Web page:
Last year the muscles around my thyroid loosened enough for me to spontaneously lose quite a bit of weight as my thyroid began to function again.  I still have some symptoms of low thyroid but I figured with the looser muscles there’d be a chance a supplement would help.

My various acupuncturists used to treat me often for weak adrenals and sometimes their needles and/or herbs gave a boost but once I found out the real problem was muscles squeezing all my glands and organs, I understood why none of it ever lasted.

Recently the muscles squeezing my kidneys and adrenals have finally loosened a bit.  Seemed like a perfect moment to see if ashwagandha’s adrenal benefits could give me a boost.  After a bunch of research on the “best” ones, I chose Nutraherbal Organic Ashwagandha with Black Pepper Extract.

After looking at lots of them I realized they come in many different numbers of mg and with wildly differing suggested daily doses (mg wise).  I picked this one not only because it made several “best” lists but it’s also one of the highest dosages.  I started off trying just one of the two suggested daily capsules and it has turned out to be plenty for me — in fact two seems like too much, moving me from energized to feeling a little hyper.

Many sources told me it could take a month or two to decide whether it helped, but I felt energized an hour after taking the first one.  Since then I have been building more energy during the day, going to sleep earlier at night (that one still needs a lot of adjusting but any change helps!), staying asleep for more hours (helped along by the catnip tincture).

Back when I was getting regular acupuncture (and the chronic fatigue and fibromyalgia were FAR worse), I’d get a boost from each treatment  or new herb try that would give me a few days of pretty good energy.  Since stopping acupuncture in favor of body work for the muscles, I have rarely had any of those “energy” days.  And once the unwinding started interfering with sleep, almost no days of feeling energetic.

As the muscle stuff has gotten better, I’ve been working a bit at re-building stamina and have been pleased with small increments of improvement, but most of the time I’ve just felt exhausted.  I’ve been taking Ashwagandha for about six weeks now and energy has been slowly building.

I’m regularly staying a bit busier during the day than I’d been able to be for years, which has been helping the stamina building process.  I haven’t felt this good in decades — and to be honest the last time I had this long a sustained period of feeling energetic, it was mostly thanks to caffeine and nicotine– combined with being completely neurotic and anxiety ridden– pumping me up.

Ashwagandha so far has exceeded my expectations, bearing out once again how well my instincts operate for this kind of thing.  I’ve been waiting for years for all the alternative treatments and therapies to finally bring me some energy back.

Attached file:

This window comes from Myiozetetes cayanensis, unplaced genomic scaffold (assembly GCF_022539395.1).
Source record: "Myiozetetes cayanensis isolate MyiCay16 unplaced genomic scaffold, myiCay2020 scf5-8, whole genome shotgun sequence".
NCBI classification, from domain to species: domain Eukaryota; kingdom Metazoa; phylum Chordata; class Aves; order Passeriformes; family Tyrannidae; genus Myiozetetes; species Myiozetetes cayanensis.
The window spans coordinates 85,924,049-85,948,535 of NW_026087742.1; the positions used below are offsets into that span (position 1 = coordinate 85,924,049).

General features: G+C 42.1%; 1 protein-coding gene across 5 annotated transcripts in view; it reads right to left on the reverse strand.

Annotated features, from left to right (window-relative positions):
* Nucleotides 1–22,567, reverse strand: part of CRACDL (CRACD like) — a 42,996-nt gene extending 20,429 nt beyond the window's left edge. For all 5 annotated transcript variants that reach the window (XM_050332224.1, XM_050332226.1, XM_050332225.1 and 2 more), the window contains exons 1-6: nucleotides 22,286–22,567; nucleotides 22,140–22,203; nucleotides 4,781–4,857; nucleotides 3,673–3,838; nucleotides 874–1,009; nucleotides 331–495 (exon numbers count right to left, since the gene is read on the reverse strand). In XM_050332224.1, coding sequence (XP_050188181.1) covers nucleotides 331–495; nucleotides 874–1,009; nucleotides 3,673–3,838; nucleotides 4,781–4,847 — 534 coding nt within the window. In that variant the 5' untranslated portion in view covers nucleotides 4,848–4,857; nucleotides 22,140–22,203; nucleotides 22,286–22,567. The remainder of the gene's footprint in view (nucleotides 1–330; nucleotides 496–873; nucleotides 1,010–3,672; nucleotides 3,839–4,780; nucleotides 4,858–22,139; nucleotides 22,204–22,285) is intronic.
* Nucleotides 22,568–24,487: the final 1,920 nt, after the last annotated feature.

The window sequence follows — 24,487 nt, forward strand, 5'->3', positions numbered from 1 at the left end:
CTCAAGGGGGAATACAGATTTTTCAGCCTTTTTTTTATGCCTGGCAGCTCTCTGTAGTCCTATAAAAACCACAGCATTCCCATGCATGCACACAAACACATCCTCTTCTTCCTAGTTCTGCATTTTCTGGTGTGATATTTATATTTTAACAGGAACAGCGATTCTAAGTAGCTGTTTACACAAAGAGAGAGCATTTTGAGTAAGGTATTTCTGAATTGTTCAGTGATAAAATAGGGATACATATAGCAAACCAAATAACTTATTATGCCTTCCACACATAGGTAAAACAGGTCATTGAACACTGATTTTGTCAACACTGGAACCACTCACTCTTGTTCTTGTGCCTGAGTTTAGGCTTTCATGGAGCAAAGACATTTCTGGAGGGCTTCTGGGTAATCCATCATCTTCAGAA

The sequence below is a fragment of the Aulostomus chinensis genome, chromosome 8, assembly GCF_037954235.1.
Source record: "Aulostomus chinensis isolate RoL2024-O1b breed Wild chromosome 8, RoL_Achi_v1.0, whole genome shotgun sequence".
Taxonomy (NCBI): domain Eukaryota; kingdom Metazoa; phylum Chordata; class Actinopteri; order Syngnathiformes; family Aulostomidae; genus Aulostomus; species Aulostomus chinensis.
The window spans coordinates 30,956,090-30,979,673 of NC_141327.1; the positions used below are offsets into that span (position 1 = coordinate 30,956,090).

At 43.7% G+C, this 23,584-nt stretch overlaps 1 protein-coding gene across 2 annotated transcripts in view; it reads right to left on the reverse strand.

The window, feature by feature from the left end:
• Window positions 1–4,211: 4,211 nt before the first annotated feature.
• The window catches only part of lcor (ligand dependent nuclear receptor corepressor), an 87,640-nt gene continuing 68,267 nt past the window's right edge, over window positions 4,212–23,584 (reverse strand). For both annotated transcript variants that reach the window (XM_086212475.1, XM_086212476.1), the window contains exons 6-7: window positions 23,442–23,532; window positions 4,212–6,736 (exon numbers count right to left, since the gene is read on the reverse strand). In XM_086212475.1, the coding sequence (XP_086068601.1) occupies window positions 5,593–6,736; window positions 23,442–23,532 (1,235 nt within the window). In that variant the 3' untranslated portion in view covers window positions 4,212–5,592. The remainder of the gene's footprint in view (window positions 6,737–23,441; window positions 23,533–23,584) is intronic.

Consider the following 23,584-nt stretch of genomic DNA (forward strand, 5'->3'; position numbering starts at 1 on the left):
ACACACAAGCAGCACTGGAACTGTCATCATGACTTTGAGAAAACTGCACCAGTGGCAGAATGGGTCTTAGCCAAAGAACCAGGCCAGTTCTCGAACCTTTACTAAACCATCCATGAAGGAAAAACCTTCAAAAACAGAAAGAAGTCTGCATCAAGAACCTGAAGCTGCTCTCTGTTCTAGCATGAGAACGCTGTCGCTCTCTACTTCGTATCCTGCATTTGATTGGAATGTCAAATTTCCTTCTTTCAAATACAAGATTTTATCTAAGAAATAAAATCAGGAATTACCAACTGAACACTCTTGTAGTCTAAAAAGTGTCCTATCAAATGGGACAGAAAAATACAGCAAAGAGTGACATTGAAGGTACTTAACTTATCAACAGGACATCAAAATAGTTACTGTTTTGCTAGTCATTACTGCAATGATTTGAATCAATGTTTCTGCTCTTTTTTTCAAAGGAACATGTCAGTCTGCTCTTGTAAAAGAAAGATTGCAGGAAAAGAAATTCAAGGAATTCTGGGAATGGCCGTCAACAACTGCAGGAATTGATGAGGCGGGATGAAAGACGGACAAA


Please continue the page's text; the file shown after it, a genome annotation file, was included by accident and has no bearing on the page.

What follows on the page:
Without all that came before, I doubt the Ashwagandha would be having this dramatic impact, so I don’t credit it alone, but wow, how perfect a tap from the Universe this was.

 

Meditation can plumb or cover the depths

A conversation yesterday reminded me of a teaching offered during my Fisher Hoffman process that has been key for me along this journey since I first heard it 25+ years ago.  Ellen, our facilitator, told us practices like meditation or pranayama can wind up adding another layer of obfuscation instead of taking us deeper, depending on how we approach it.

She used a chart about the diamond heart, culled from A. H. Almaas*.  It’s a simple set up, showing a diamond at the center with a series of circles around it.  The diamond represents our true essence.  The first circle represents the “bad” ideas we got about ourselves and who we are at an early age based on the criticisms and teachings that took us away from essence.  It surrounds the diamond heart and covers it.

The next circle is the set of behaviors we adopt to keep other people from seeing the unpleasant things we believe about ourselves in the circle beneath.  Once you’re living with those two circles of mask covering badness, the only way to get back to your true self is to go through those two circles, to penetrate the mask and the illusions about being wrong or unworthy, etc.

Meditation and pranayama, in quieting your mind and helping you zero in on the truth, have the possibility of opening pathways to help you get to the center.  But they can also be used to create a layer of calm and serenity that pointedly ignores the troubles lying beneath the mask and then you just have a third circle keeping you even more separated from your essence.